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Equilibrium notions and framing effects

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  • Christian Hilbe

Abstract

Experimental economics has repeatedly demonstrated that the Nash equilibrium makes inaccurate predictions for a vast set of games. Instead, several alternative theoretical concepts predict behavior that is much more in tune with observed data, with the quantal response equilibrium as the most prominent example. However, here we show that this equilibrium notion itself, like any other concept that varies smoothly with the payoffs, is necessarily subject to framing effects: If the same economic problem is represented in a different but equivalent way, the predicted results will differ. As a consequence, we argue that tools and methods that are successful in explaining human behavior in laboratory experiments may be unsuitable for doing theory.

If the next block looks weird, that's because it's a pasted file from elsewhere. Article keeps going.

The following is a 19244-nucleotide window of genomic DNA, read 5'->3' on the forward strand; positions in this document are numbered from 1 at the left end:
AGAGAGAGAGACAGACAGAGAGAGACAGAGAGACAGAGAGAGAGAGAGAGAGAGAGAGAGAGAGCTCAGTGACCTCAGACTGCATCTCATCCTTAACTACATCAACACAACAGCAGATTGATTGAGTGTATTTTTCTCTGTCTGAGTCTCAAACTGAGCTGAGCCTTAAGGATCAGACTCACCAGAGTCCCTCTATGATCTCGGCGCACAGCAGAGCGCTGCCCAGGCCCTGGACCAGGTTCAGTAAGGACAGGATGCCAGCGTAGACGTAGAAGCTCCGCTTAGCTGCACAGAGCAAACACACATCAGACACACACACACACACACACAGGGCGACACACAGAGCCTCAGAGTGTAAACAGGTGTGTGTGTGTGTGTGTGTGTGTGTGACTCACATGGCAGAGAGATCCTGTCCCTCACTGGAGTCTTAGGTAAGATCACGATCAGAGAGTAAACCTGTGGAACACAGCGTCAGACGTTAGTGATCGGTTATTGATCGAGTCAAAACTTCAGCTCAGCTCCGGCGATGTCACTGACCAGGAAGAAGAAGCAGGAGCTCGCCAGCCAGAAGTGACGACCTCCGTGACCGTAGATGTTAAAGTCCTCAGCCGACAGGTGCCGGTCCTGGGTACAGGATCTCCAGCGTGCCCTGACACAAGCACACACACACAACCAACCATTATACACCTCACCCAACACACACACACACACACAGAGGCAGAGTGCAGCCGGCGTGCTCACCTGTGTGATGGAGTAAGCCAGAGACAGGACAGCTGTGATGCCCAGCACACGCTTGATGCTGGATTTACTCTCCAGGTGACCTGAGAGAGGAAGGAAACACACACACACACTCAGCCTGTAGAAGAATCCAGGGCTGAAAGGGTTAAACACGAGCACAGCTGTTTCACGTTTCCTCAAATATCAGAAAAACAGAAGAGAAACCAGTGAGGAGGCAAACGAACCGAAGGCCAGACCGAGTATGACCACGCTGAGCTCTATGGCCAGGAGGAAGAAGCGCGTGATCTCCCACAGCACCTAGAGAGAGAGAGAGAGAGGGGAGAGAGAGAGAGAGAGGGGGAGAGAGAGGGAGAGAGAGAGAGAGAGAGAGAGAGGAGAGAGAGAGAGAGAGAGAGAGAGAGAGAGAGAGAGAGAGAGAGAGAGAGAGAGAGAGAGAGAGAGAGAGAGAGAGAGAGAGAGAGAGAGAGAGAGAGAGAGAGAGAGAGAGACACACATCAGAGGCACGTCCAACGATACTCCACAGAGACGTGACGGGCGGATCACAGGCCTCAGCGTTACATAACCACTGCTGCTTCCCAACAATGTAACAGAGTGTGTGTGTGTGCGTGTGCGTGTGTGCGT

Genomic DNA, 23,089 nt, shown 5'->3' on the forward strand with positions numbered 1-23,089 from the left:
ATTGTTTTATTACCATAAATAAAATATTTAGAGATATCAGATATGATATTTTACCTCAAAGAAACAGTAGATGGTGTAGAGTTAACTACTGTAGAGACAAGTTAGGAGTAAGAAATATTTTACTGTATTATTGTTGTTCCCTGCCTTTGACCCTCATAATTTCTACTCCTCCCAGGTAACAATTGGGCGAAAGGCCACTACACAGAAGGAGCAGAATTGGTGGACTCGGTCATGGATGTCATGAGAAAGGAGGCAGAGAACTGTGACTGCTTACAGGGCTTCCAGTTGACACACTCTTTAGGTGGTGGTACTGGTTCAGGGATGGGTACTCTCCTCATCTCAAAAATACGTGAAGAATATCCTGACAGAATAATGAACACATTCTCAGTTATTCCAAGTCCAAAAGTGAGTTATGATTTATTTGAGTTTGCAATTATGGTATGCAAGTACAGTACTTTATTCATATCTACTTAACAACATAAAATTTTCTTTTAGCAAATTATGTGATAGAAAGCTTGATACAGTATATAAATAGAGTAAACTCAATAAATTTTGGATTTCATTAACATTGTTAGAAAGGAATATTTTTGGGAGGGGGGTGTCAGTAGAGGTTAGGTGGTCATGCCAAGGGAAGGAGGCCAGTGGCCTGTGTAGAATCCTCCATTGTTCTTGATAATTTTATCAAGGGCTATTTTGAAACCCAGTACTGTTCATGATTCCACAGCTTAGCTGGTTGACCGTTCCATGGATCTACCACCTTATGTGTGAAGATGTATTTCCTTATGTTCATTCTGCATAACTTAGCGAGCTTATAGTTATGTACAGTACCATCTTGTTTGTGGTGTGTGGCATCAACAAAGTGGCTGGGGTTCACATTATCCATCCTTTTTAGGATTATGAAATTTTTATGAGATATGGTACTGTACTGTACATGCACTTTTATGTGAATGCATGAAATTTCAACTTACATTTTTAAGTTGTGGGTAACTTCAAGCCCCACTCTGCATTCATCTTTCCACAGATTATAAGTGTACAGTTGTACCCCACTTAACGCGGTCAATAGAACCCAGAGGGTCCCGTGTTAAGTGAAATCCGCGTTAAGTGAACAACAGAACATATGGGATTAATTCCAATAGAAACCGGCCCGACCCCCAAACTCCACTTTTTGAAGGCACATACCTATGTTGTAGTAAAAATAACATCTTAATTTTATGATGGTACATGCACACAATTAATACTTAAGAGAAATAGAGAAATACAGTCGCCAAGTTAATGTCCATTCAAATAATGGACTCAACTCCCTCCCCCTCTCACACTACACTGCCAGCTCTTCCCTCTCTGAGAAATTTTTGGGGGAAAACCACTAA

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  • Christian Hilbe, 2010. "Equilibrium notions and framing effects," Papers 1012.1188, arXiv.org, revised Oct 2011.
  • Handle: RePEc:arx:papers:1012.1188
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    File URL: http://arxiv.org/pdf/1012.1188
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    References listed on IDEAS

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    1. Gilboa, Itzhak & Matsui, Akihiko, 1991. "Social Stability and Equilibrium," Econometrica, Econometric Society, vol. 59(3), pages 859-867, May.
    2. C. Monica Capra, 1999. "Anomalous Behavior in a Traveler's Dilemma?," American Economic Review, American Economic Association, vol. 89(3), pages 678-690, June.
    3. Kohlberg, Elon & Mertens, Jean-Francois, 1986. "On the Strategic Stability of Equilibria," Econometrica, Econometric Society, vol. 54(5), pages 1003-1037, September.
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    Cited by:

    1. Zhang, Boyu, 2016. "Quantal response methods for equilibrium selection in normal form games," Journal of Mathematical Economics, Elsevier, vol. 64(C), pages 113-123.

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